While a decent understanding of comics actual history will provide dividends to those who study such things, the synonyms of those depicted will entertain and horrify any reader. The industry whose products we loved for a lifetime had their origins in stories not far removed from EC horror comics of the fifties. Both sides of the coin are represented and contrasted, the wealthy publishers, the insane editors, and the mercilessly taken advantage of creators, adding up as entertainment for mainstream comic readers that probably didn’t even know they existed for the most part.

Chaykin is in his element here, ceaselessly parading it all for us, never withholding the sordid truths, the monetization of sex, the racism and ever present class warfare, all adding to our precious comic memories, unshielding our eyes from it’s mean and devastating truths.

Aesthetically, one can say Chaykin here has some of his ticks that some readers may find off putting; his slight visual repetitions from one character to another and an expanding list of characters can make you work a bit to keep it all straight. I read each issue a couple of times, then blew through all five for a much more coherent and continuous read. The sheer cynicism on display here could turn off some readers, but its the subject matter here thats off putting, Chaykin’s talents only serve too well the stuff he’s depicting. For me, these ticks can be forgiven. After all, Howie is in his seventies, and he’s producing here an incredible tale- a sympathetic story thats incredibly sad mostly because it is real and the casualties are those we grew to love and admire in our desire for four colored fairy tales.

Chaykin only works with A-list talent, so kudos also to Wil Quintana’s rich, lively colors, and the never ending varieties of Ken Bruzenak’s lettering. Also assisting in his line up are several guest stars, helping him create the detailing that helps give the book life and it’s authentic touch, as well as back matter thats essential.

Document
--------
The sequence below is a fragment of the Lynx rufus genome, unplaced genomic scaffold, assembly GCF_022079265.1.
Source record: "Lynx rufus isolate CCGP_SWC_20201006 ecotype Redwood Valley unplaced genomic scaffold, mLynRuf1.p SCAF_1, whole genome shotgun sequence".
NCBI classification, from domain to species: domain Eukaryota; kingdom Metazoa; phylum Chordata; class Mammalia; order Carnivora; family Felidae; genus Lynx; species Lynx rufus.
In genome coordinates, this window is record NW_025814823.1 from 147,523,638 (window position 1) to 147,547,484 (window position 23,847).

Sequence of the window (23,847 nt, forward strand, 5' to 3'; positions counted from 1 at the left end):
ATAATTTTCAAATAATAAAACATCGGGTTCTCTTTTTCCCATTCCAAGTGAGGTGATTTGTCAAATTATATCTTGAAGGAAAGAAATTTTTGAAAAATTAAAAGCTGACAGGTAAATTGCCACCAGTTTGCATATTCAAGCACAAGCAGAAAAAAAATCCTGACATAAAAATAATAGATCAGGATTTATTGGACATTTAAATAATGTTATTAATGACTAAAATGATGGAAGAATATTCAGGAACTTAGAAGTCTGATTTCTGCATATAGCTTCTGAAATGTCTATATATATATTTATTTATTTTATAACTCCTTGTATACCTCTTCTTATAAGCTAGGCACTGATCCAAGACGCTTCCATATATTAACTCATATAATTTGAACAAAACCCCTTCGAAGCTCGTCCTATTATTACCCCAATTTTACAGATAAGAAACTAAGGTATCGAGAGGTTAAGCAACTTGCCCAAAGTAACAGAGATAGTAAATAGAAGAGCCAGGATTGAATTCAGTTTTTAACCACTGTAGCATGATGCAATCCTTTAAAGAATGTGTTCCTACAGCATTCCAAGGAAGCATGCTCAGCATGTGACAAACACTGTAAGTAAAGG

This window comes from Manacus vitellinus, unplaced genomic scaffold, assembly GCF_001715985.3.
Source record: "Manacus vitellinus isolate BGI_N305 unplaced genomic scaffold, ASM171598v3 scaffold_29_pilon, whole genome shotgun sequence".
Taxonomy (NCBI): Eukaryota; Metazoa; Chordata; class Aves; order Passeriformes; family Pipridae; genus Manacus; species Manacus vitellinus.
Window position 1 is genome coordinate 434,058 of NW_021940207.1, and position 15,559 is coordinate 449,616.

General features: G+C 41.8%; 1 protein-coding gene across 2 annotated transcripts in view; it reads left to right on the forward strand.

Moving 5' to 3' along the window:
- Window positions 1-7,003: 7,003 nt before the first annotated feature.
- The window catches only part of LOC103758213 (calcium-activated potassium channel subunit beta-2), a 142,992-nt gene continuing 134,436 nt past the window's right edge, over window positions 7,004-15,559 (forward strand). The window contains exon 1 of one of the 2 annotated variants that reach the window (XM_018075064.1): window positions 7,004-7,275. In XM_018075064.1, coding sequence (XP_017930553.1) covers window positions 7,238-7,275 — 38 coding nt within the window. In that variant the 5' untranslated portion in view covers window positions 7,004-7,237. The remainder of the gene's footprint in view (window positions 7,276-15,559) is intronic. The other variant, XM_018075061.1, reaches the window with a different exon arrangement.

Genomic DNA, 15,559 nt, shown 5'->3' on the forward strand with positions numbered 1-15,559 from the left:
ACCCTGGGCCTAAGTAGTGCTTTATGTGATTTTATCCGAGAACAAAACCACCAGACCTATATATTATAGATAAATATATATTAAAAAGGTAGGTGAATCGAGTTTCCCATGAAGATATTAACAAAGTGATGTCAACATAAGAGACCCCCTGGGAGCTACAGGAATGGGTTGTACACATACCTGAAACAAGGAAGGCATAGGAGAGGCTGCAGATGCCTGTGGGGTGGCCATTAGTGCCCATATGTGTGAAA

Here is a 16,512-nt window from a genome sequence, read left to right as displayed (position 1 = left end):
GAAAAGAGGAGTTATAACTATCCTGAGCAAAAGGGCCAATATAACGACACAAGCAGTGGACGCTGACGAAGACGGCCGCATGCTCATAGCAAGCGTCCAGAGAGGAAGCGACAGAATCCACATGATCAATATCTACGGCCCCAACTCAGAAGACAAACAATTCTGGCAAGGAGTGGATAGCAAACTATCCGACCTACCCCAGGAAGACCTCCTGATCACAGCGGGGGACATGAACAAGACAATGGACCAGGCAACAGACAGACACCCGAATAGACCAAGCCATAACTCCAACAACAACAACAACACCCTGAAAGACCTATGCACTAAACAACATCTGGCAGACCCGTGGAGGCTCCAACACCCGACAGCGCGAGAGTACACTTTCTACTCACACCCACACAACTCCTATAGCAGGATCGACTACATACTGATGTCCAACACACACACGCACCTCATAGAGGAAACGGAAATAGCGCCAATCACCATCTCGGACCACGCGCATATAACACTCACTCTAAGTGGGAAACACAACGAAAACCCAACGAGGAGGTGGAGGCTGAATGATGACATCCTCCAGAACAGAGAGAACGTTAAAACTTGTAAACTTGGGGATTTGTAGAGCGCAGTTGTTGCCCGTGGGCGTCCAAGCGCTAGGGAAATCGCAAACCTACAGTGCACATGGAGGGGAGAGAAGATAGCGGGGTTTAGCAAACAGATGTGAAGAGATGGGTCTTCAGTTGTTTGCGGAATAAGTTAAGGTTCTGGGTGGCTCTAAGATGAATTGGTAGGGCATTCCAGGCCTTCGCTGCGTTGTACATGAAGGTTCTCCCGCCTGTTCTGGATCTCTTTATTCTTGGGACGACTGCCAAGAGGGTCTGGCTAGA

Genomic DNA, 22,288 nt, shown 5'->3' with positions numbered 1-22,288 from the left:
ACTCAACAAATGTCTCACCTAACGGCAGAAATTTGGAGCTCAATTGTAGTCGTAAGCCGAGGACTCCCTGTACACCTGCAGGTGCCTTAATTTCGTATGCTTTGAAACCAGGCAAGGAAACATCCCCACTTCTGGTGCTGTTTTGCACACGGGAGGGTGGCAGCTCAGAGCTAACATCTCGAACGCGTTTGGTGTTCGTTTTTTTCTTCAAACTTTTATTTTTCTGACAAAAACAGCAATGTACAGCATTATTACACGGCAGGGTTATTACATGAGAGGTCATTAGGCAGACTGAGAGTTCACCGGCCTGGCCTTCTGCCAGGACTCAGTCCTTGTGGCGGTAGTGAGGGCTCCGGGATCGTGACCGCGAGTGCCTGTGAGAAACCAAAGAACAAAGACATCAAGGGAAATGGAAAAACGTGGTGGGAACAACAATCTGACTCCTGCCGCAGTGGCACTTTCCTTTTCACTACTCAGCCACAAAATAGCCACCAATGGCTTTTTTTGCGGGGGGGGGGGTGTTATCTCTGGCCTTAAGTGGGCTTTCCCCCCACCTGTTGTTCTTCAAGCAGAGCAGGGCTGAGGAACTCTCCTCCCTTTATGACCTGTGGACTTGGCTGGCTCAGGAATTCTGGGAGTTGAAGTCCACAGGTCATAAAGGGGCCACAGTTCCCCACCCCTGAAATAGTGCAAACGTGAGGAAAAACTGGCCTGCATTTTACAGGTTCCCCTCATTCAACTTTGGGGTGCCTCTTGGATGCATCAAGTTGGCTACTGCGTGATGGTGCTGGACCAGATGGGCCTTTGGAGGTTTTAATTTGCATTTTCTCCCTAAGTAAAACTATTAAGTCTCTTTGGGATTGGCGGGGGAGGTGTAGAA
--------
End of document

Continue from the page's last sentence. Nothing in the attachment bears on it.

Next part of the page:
Despite whether you can stomach the details and the story, the utter lack of ethics or morals portrayed by those in charge that benefitted the most from them, there can be no doubt that (paraphrasing from the book) comic books are truly the ATMs of the media development industry these days.

Howie, you’re a tough read. But somebody’s got to do it, and while I’m sorry its you, you are the best fitted for it. Thank you.

More Formal Comics: Kevin Huizenga

Ganges #5Ganges #5; Fantagraphics; 2016; $8, 32 pgs; in print.
Ganges #6; Fielder Media; 2017; $8, 36 pgs; in print.
Fielder #1; Drawn & Quarterly; 2017; $8, 36 pgs; in print.

As far as results in mainstream comics go, entertainment is the number one priority, generally. But what if a creator(s) wanted to add something else to the mix? More extraneous content, such as a secondary, or plural purpose behind their intentions? Formal comics, as I call them, take into account a creator’s desire to go beyond simple entertainment. Such as adding a “profound” point, or perhaps displaying further inclusions into the author’s mind. Perhaps, dare I say it, comics providing an additional level of sensory experience?

Kevin Huizenga, what one could label a contemporary formal cartoonist, has been working for a number of years now, eschewing powerful fictional leads and situations, and produced some truly thought provoking work, with a talent that still entertains, yet seeks to provide another layer of humanism to the mix.